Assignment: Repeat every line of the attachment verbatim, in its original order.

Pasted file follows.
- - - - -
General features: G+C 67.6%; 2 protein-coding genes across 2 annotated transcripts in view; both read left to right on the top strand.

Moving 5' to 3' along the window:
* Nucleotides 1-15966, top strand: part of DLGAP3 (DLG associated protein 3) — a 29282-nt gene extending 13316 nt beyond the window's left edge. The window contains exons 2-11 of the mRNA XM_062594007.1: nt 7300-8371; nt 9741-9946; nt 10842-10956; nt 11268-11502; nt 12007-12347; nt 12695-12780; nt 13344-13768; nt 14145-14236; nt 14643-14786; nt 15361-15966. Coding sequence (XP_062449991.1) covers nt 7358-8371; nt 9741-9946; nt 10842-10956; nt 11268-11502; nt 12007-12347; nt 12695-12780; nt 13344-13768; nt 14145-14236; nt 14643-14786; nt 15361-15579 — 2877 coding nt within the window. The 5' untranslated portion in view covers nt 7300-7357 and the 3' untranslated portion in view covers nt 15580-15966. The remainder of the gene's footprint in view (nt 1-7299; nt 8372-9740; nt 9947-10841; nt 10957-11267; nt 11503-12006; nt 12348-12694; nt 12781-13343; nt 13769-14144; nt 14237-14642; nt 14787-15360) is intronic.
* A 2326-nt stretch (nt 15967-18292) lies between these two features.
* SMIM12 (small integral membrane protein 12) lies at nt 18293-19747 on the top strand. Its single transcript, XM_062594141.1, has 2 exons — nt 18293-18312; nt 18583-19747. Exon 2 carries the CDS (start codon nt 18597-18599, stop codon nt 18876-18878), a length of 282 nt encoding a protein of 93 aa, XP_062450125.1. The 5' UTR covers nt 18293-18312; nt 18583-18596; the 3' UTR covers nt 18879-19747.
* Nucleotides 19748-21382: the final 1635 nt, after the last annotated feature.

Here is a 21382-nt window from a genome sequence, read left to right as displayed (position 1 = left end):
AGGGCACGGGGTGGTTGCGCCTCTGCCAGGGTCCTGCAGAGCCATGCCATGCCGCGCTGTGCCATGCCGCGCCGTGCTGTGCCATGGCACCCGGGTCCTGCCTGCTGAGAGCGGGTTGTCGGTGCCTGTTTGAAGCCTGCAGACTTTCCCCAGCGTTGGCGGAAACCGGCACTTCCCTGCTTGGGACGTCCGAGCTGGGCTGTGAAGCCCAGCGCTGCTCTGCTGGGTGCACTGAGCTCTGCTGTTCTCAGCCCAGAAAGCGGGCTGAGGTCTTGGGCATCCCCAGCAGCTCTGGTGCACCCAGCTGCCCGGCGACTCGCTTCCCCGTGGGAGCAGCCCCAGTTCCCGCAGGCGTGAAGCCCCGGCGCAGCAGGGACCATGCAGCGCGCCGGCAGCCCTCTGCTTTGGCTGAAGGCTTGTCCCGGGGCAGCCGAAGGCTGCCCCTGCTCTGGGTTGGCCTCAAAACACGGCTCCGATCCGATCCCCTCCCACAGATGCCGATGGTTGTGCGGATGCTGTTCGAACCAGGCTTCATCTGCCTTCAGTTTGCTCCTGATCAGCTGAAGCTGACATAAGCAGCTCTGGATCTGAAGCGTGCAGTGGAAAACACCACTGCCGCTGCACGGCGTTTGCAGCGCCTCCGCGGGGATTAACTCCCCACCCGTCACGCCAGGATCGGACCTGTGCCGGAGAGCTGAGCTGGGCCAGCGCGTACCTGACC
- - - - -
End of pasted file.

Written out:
General features: G+C 67.6%; 2 protein-coding genes across 2 annotated transcripts in view; both read left to right on the top strand.

Moving 5' to 3' along the window:
* Nucleotides 1-15966, top strand: part of DLGAP3 (DLG associated protein 3) — a 29282-nt gene extending 13316 nt beyond the window's left edge. The window contains exons 2-11 of the mRNA XM_062594007.1: nt 7300-8371; nt 9741-9946; nt 10842-10956; nt 11268-11502; nt 12007-12347; nt 12695-12780; nt 13344-13768; nt 14145-14236; nt 14643-14786; nt 15361-15966. Coding sequence (XP_062449991.1) covers nt 7358-8371; nt 9741-9946; nt 10842-10956; nt 11268-11502; nt 12007-12347; nt 12695-12780; nt 13344-13768; nt 14145-14236; nt 14643-14786; nt 15361-15579 — 2877 coding nt within the window. The 5' untranslated portion in view covers nt 7300-7357 and the 3' untranslated portion in view covers nt 15580-15966. The remainder of the gene's footprint in view (nt 1-7299; nt 8372-9740; nt 9947-10841; nt 10957-11267; nt 11503-12006; nt 12348-12694; nt 12781-13343; nt 13769-14144; nt 14237-14642; nt 14787-15360) is intronic.
* A 2326-nt stretch (nt 15967-18292) lies between these two features.
* SMIM12 (small integral membrane protein 12) lies at nt 18293-19747 on the top strand. Its single transcript, XM_062594141.1, has 2 exons — nt 18293-18312; nt 18583-19747. Exon 2 carries the CDS (start codon nt 18597-18599, stop codon nt 18876-18878), a length of 282 nt encoding a protein of 93 aa, XP_062450125.1. The 5' UTR covers nt 18293-18312; nt 18583-18596; the 3' UTR covers nt 18879-19747.
* Nucleotides 19748-21382: the final 1635 nt, after the last annotated feature.

Here is a 21382-nt window from a genome sequence, read left to right as displayed (position 1 = left end):
AGGGCACGGGGTGGTTGCGCCTCTGCCAGGGTCCTGCAGAGCCATGCCATGCCGCGCTGTGCCATGCCGCGCCGTGCTGTGCCATGGCACCCGGGTCCTGCCTGCTGAGAGCGGGTTGTCGGTGCCTGTTTGAAGCCTGCAGACTTTCCCCAGCGTTGGCGGAAACCGGCACTTCCCTGCTTGGGACGTCCGAGCTGGGCTGTGAAGCCCAGCGCTGCTCTGCTGGGTGCACTGAGCTCTGCTGTTCTCAGCCCAGAAAGCGGGCTGAGGTCTTGGGCATCCCCAGCAGCTCTGGTGCACCCAGCTGCCCGGCGACTCGCTTCCCCGTGGGAGCAGCCCCAGTTCCCGCAGGCGTGAAGCCCCGGCGCAGCAGGGACCATGCAGCGCGCCGGCAGCCCTCTGCTTTGGCTGAAGGCTTGTCCCGGGGCAGCCGAAGGCTGCCCCTGCTCTGGGTTGGCCTCAAAACACGGCTCCGATCCGATCCCCTCCCACAGATGCCGATGGTTGTGCGGATGCTGTTCGAACCAGGCTTCATCTGCCTTCAGTTTGCTCCTGATCAGCTGAAGCTGACATAAGCAGCTCTGGATCTGAAGCGTGCAGTGGAAAACACCACTGCCGCTGCACGGCGTTTGCAGCGCCTCCGCGGGGATTAACTCCCCACCCGTCACGCCAGGATCGGACCTGTGCCGGAGAGCTGAGCTGGGCCAGCGCGTACCTGACC